Technical Paper

Unsteady Gas Flow Through Reed Valve Induction Systems

Previous publications from The Queen's University of Belfast have described the unsteady gas flow through a naturally aspirated two-cycle engine and the most recent of these have detailed the scavenge process, the combustion model and muffler design. It is thus now possible to predict the unsteady gas flow behaviour through and the performance and noise characteristics in this type of engine with a good degree of accuracy. This paper describes a mathematical model which has been formulated to simulate the action of the two-cycle engine fitted with a reed valve due to the unsteady gas dynamic behaviour in the inlet tract and makes comparisons with measurements. A complete simulation on the computer of a two-cycle engine fitted with a reed intake valve is thus now possible.
Technical Paper

An Unsteady Flow Analysis of Exhaust Systems for Multicylinder Automobile Engines

Wave effects in exhaust systems can strongly influence the performance of an engine. Predictions of pressure-time variations at the exhaust valve by graphical methods, based on experience and the assumption that exhaust pulses will act as sound waves, have been of no design value with multicylinder engines. Now a numerical method, developed from the graphical has been programmed for a computer making possible rapid calculation on nonsteady flow properties of an exhaust system. When augmented by experimental testing of three disparate exhaust systems, such calculation proved useful in the design of exhaust systems for multicylinder automobile engines. This Paper describes the engine investigations of the three systems involved and the derived design conclusions.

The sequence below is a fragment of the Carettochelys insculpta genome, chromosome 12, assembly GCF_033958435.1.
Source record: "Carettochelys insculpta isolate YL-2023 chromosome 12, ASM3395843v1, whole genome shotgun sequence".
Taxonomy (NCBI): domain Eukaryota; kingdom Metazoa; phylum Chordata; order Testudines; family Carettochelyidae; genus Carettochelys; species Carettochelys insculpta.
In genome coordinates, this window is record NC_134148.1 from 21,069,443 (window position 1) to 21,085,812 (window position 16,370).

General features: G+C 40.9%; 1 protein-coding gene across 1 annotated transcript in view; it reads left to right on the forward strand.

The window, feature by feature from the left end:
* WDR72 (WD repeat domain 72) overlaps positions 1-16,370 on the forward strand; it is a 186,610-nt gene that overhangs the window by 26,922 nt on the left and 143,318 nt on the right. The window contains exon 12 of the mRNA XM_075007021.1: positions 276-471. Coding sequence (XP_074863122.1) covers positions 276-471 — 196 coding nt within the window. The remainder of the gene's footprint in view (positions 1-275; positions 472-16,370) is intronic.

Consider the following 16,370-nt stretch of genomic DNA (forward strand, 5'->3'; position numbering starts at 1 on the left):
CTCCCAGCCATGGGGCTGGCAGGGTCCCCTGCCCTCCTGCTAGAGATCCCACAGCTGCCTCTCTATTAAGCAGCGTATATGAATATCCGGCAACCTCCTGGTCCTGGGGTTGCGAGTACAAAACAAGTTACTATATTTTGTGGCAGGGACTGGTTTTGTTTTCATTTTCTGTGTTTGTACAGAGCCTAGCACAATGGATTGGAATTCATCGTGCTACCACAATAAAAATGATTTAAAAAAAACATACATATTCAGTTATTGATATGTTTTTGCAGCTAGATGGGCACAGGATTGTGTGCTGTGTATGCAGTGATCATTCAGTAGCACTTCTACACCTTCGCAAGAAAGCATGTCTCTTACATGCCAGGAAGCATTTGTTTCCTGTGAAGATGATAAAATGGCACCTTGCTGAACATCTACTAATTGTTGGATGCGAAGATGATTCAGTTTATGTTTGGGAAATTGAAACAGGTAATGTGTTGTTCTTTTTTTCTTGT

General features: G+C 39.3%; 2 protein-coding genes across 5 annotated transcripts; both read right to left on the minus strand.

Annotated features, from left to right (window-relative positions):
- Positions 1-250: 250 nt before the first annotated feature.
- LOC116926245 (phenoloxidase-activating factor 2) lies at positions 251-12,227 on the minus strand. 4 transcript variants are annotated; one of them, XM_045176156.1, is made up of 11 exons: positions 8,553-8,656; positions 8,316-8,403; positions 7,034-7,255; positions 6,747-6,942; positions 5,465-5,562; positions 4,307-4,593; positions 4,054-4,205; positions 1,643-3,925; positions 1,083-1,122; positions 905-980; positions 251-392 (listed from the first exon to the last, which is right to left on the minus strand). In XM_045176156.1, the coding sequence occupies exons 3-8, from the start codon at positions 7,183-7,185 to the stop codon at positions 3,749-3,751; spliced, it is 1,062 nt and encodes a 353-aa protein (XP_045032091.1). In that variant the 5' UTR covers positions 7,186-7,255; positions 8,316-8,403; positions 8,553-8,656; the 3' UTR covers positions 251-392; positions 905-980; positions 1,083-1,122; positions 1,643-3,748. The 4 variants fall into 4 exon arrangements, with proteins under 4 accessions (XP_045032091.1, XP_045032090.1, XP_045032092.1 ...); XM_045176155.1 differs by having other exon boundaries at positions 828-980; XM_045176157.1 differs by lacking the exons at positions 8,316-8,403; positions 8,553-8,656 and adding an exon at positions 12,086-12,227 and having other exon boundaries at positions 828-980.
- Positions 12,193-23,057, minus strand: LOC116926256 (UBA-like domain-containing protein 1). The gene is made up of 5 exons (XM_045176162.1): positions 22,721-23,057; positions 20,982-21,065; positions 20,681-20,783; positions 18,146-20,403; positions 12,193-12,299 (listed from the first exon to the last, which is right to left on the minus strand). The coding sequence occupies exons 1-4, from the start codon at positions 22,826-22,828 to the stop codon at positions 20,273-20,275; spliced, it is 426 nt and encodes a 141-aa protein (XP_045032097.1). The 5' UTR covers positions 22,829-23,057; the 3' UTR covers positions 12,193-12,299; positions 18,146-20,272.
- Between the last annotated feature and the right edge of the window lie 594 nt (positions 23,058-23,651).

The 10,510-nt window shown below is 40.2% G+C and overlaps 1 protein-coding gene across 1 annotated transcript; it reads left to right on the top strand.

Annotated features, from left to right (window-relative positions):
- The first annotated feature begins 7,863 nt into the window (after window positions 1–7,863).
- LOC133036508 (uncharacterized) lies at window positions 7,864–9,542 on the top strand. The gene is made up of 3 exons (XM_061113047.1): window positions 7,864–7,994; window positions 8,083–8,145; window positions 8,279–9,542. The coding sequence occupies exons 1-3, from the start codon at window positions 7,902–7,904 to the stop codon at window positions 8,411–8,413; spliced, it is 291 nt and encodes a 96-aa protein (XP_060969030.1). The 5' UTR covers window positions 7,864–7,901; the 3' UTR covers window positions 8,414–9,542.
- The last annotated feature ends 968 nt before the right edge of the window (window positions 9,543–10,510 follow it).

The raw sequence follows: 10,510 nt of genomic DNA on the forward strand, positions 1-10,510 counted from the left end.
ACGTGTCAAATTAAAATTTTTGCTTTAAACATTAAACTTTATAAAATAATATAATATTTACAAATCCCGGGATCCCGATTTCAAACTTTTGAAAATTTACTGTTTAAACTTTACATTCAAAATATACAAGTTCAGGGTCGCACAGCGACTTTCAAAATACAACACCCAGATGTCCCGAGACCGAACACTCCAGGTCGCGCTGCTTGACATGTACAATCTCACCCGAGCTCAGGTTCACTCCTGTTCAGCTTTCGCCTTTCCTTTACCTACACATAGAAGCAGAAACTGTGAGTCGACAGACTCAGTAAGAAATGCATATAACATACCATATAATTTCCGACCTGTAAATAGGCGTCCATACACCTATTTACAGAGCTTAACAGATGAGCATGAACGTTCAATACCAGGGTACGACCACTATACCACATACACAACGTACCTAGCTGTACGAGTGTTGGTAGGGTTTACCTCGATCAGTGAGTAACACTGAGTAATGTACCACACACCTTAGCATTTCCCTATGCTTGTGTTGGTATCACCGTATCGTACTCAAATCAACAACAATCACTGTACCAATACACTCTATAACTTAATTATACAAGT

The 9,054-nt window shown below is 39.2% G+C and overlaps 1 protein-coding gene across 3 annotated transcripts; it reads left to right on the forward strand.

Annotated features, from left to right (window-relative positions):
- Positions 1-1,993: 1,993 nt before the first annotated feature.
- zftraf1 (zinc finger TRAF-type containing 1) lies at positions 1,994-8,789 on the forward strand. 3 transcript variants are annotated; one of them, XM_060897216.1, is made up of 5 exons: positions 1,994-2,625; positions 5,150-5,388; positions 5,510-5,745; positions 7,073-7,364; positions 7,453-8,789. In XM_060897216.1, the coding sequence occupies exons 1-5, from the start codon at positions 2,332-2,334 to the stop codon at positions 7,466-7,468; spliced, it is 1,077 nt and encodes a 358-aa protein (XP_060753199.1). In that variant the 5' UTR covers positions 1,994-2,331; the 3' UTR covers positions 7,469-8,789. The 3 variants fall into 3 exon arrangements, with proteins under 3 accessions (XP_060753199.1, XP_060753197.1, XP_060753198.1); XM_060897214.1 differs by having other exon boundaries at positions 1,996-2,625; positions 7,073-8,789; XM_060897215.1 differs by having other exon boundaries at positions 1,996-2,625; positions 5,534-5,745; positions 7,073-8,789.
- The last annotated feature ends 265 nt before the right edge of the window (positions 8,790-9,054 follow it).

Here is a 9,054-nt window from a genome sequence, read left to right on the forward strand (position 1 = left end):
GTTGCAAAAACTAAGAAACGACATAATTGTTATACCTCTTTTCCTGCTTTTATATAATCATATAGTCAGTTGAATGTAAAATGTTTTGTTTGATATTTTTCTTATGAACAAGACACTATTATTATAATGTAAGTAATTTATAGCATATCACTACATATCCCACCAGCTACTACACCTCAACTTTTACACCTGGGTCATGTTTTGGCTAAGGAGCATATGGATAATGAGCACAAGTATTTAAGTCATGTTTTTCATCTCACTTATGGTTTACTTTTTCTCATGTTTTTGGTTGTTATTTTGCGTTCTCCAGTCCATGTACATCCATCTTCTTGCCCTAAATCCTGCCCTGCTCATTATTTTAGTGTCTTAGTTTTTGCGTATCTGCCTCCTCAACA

Technical Paper

Unsteady Flow in the Induction System of a Reciprocating Internal Combustion Engine

Pressure-time variations are recorded in the intake pipe and crankcase of a motored, crankcase compression, piston ported, loop scavenged two stroke cycle engine over a range of engine speeds from 2000-7000 rpm, for several intake pipe lengths and different inlet port timings. These pressure-time histories are presented together with the results of theoretical calculations, which include unsteady flow in the induction tract. Predicted delivery ratio trends are compared with measured values over the range of engine speeds and inlet tract lengths for different inlet port timings.
Technical Paper

Reduction of Fuel Consumption of a Spark-Ignition Two-Stroke Cycle Engine